An American Tragedy by Theodore Drieser

And now, An American Tragedy in quotes and comments.


For the necessity of thought had been obviated by advice and law… her religious notions, not being grounded on any conviction or temperamental bias of her own, were not likely to withstand the shock [of being challenged].

Esta, raised by religious, conservative parents with strict rules, didn’t know what to do when real life came a-knocking and she had to think for herself. Did she really believe all that her parents had told her her whole life? She didn’t know because she had never had to think for herself.


Here was youth and geniality and freedom and love of life. 

In Clyde’s time, the roaring 20s, youth and geniality and freedom and love of life were equated with money and social status. If you were rich, you didn’t have to work! How genial and free and lovely.


The thought of being content with one not so attractive almost nauseated him.

One of my favorite parts of An American Tragedy was how Clyde had no idea how awful he was.


Indeed her effect on him was electric – thrilling – arousing in him a curiously stinging sense of what it was to want and not to have – to wish to win and yet to feel, almost agonizingly that he was destined not even to win a glance from her. It tortured and flustered him. At one moment he had a keen desire to close his eyes and shut her out – at another to look only at her constantly – so truly was he captivated.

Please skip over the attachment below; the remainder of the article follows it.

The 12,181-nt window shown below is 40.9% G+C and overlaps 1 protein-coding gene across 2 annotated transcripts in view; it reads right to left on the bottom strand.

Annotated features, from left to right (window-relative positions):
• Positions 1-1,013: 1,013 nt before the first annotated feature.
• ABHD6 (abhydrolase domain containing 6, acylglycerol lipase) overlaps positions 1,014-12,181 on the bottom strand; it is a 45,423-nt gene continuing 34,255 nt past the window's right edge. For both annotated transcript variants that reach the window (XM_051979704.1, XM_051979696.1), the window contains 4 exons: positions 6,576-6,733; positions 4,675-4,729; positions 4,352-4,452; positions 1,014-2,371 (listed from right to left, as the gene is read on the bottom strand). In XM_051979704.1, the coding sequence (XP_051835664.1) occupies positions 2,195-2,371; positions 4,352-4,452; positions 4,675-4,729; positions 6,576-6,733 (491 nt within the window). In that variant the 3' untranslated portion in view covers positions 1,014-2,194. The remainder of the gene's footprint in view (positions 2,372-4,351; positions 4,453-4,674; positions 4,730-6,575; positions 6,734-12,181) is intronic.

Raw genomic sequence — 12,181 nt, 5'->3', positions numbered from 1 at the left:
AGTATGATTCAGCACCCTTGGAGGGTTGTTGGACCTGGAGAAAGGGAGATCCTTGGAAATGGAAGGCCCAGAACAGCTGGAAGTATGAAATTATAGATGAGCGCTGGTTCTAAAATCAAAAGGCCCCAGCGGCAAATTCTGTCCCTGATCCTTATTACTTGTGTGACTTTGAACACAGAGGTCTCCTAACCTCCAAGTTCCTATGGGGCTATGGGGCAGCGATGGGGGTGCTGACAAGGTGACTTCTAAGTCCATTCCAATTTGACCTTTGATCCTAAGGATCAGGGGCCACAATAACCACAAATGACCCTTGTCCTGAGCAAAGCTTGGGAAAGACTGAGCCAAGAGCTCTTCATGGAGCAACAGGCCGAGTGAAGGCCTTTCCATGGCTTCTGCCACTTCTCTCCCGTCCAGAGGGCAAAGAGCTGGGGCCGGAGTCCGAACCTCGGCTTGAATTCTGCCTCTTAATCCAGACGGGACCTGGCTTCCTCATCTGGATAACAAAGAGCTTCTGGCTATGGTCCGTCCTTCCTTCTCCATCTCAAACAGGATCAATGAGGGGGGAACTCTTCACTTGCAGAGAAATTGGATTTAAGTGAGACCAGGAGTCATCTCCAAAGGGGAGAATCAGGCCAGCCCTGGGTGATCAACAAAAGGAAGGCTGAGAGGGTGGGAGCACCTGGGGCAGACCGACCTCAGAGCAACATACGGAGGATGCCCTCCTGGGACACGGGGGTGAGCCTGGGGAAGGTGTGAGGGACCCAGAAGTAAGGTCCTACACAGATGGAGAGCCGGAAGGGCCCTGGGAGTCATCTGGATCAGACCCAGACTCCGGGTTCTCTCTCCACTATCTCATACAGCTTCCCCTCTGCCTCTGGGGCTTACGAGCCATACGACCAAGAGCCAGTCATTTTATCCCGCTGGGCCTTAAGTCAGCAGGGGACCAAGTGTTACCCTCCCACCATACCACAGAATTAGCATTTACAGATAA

An American Tragedy: 800 pages of the difference between love and infatuation and a young man who can’t tell the difference.


There was something so warm and welcome about her that he felt that if he could persuade her to love him he would be among the most fortunate of men.

Until someone prettier and richer comes along that is.


It was so hard to be poor, not to have money and position and to be able to do in life exactly as you wished.

Tell me about it. But even more so back in the day, ya know. Not a lot of rags to riches stories in the early 1900s. It was certainly all in who you knew.


He was so eager to be of her world.

The first sign of danger – Clyde was so eager to be of this fancy, rich, carefree world, so eager, he would do anything, as we will see.


People like money even more than they do looks.

True is true. When push comes to shove, when people get the opportunity to change their life, their real priorities always come to light.


Just love and summer and idyllic and happy progress toward an eventual secure and unopposed union which should give him to her forever.

Oh what might have been.

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